Maize grain

digger64

Member
[QUOTEpopcorn ound, post: 5979502, member: 610"]Be careful of fusarium in the maize.

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Would propcorn solve that problem ?
 

Green farmer

Member
Livestock Farmer
Also interested in hearing opinions of maize inclusions in sheep rations and feeds. Ground maize meal is well priced at the moment. Cheaper then barley with less risk of acidosis
 
Are you going to crimp it? It is a lot easier doing that than trying to dry it as you can put it in the silage pit.

Harvest is late, that is the main problem. You don't need to let it go too dry, you could cut it with a forager using a picker header and ensile it. Also a forager is a lot handier in the mud than a combine.
 

Downton_shep

Member
Location
Leintwardine
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All cut and in the grain store now. Got about 80 tonnes of it.
Still not sure if it’s worth the risk feeding to the sheep (n)
 

Green farmer

Member
Livestock Farmer
Any update feeding ground maize meal to sheep ? Either outwintered ewes or store lambs. What would the maximum inclusion rates in a diet be ?
 
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Green farmer

Member
Livestock Farmer
This is the stuff I'm referring to, anyone feed them straight like this and what inclusion rates?
 

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Farmer Roy

Member
Arable Farmer
View attachment 767768 All cut and in the grain store now. Got about 80 tonnes of it.
Still not sure if it’s worth the risk feeding to the sheep (n)
Corn ( maize ) is a very popular sheep drought / supplement feed here. It’s just dribbled in the ground in a long line. High energy & the large size makes it easy for them to eat off the ground. No problem at all feeding it to them.
They don’t need much though. A mate of mine always used to claim a matchbox full of corn would keep a merino wether alive for a day. I don’t know how accurate that is ?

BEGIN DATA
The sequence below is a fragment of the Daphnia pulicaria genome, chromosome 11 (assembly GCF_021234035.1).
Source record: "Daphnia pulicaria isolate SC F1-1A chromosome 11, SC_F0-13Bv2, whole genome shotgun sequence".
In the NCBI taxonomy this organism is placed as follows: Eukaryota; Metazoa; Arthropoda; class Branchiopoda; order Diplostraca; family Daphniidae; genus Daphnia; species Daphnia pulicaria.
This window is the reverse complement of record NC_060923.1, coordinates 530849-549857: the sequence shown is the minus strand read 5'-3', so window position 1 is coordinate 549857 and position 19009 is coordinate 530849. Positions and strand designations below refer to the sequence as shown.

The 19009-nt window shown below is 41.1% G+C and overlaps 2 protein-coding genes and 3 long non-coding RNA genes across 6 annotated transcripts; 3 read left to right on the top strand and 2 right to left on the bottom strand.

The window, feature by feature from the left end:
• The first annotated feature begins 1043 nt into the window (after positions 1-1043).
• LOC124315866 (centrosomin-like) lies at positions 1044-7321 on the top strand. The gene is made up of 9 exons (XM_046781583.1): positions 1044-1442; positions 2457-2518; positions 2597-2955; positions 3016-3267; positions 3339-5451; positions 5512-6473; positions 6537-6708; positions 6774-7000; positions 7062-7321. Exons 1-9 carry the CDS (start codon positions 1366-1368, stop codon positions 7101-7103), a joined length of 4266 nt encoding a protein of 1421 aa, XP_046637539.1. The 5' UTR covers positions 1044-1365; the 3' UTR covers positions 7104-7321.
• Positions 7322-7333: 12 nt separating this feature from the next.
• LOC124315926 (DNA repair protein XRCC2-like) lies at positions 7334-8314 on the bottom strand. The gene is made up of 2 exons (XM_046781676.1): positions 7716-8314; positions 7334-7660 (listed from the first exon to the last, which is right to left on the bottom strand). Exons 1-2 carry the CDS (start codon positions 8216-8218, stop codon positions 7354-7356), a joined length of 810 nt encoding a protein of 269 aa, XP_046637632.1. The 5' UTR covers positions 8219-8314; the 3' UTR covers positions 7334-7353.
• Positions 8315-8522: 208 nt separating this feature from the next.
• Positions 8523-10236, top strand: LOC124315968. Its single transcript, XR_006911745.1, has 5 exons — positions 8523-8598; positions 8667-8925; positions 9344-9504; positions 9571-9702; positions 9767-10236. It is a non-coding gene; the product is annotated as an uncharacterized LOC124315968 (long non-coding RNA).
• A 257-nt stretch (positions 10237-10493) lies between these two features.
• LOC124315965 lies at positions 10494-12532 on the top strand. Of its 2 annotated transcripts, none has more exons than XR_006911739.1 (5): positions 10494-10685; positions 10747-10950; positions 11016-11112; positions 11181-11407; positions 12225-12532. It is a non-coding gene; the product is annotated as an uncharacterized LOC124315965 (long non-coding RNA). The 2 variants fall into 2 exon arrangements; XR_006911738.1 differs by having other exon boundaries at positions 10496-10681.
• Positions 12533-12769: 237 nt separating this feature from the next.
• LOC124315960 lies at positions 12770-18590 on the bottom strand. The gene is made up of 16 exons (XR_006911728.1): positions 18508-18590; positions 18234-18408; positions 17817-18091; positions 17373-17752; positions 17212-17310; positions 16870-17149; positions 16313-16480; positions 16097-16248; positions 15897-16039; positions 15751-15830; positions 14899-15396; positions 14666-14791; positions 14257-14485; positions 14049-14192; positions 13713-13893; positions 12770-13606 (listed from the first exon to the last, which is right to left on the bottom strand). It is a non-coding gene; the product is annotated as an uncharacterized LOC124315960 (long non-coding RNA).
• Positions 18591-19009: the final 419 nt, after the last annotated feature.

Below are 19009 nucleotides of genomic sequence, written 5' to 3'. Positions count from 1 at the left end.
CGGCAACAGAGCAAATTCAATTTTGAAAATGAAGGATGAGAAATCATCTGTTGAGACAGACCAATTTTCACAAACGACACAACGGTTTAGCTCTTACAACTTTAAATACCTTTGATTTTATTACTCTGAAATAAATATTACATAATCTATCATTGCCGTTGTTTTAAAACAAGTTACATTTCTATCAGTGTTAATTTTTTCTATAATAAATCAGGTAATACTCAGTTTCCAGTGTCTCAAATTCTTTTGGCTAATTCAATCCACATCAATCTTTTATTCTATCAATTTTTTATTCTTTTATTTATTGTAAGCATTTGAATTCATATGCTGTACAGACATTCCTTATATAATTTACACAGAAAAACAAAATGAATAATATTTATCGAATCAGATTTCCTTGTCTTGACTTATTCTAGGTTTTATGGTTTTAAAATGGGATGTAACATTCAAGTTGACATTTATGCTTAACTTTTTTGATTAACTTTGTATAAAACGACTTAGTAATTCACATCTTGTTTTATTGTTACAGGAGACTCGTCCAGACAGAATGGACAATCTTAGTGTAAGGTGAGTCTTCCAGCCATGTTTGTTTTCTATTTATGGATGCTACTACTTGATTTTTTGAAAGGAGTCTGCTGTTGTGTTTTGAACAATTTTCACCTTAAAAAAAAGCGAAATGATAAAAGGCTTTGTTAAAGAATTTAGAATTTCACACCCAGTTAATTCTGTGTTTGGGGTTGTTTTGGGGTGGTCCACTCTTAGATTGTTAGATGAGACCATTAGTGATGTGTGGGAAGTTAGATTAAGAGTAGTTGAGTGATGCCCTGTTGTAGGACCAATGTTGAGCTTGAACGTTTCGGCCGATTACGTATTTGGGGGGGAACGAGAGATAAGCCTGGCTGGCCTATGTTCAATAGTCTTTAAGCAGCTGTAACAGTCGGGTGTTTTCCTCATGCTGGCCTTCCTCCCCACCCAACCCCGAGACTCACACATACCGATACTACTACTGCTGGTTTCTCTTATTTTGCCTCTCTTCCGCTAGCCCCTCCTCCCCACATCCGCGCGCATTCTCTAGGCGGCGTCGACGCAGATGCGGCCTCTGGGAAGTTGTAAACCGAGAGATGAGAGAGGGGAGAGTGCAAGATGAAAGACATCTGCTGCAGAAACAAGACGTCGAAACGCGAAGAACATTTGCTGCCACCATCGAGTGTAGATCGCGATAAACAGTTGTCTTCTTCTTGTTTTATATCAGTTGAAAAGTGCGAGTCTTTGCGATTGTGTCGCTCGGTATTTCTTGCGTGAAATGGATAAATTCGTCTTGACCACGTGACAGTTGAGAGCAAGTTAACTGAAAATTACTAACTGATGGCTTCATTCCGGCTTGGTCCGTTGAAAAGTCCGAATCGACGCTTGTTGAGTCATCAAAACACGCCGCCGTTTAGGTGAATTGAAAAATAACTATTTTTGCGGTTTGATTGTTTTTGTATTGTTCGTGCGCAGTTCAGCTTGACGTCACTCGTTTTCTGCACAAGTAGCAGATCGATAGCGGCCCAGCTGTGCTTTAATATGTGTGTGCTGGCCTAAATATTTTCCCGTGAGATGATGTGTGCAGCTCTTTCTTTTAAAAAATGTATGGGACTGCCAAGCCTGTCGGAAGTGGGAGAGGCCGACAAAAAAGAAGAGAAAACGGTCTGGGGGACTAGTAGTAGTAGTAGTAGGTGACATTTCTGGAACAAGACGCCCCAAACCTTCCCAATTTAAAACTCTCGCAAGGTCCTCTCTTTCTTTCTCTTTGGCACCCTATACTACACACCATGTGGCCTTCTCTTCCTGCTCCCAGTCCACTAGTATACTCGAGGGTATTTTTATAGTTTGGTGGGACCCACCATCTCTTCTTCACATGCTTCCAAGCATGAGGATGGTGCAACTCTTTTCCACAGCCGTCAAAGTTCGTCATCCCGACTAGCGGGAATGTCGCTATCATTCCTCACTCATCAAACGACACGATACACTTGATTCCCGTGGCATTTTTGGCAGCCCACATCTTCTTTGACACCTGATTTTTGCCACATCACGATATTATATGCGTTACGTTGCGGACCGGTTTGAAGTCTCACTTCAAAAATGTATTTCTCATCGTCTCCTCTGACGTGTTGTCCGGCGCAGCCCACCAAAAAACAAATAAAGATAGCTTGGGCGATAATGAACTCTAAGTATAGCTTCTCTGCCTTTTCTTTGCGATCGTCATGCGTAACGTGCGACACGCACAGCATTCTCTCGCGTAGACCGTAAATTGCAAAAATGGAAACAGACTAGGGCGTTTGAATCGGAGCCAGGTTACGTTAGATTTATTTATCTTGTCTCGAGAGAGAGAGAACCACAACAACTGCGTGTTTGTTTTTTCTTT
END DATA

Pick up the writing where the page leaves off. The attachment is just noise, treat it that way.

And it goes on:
Don’t you have a local Department of Agriculture or something similar you can ask ? Ours publish endless amounts of information on stuff like that
 

Nithsdale Farmer

Member
Livestock Farmer
This was a couple years ago now. Was a bit worried about feeding it to inlamb ewes so ended up being sold to go in a digester.


Aye I didn't notice the date of your posts... just read the thread when the newest reply came up.

Ground maize is good feed though - same as distillers maize grains, but you're cutting out the distilling and pelleting steps
 

Green farmer

Member
Livestock Farmer
Corn ( maize ) is a very popular sheep drought / supplement feed here.
They don’t need much though. A mate of mine always used to claim a matchbox full of corn would keep a merino wether alive for a day.

I've heard of lads finishing lambs on barley down the years, but dont know many who finish them of maize, so that's why I'm asking the question. it has a higher energy value then barley, is meant to be safer to feed and can be bought cheaper. I see the more expensive finishing rations all have a high maize quantity.
 

Nithsdale Farmer

Member
Livestock Farmer
I've heard of lads finishing lambs on barley down the years, but dont know many who finish them of maize, so that's why I'm asking the question. it has a higher energy value then barley, is meant to be safer to feed and can be bought cheaper. I see the more expensive finishing rations all have a high maize quantity.

Maize (distillers) grains are a staple of all our rations. We use it as the primary source of protein for all sheep, fat lambs and the store cattle (to grow them on before sale as forward stores). It is by far the best straight you can buy
 

Green farmer

Member
Livestock Farmer
im guessing that’s because there is a lot more barley in the UK than maize ?

I am surprised it’s cheaper than barley, not the case here

I'm only small scale, hobby sized really, but yes, slightly cheaper then barley and about 25% cheaper then lamb rations, which can have cheap filler in them.
 

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HSENI names new farm safety champions

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Written by William Kellett from Agriland

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The Health and Safety Executive for Northern Ireland (HSENI) alongside the Farm Safety Partnership (FSP), has named new farm safety champions and commended the outstanding work on farm safety that has been carried out in the farming community in the last 20 years.

Two of these champions are Malcom Downey, retired principal inspector for the Agri/Food team in HSENI and Harry Sinclair, current chair of the Farm Safety Partnership and former president of the Ulster Farmers’ Union (UFU).

Improving farm safety is the key aim of HSENI’s and the FSP’s work and...
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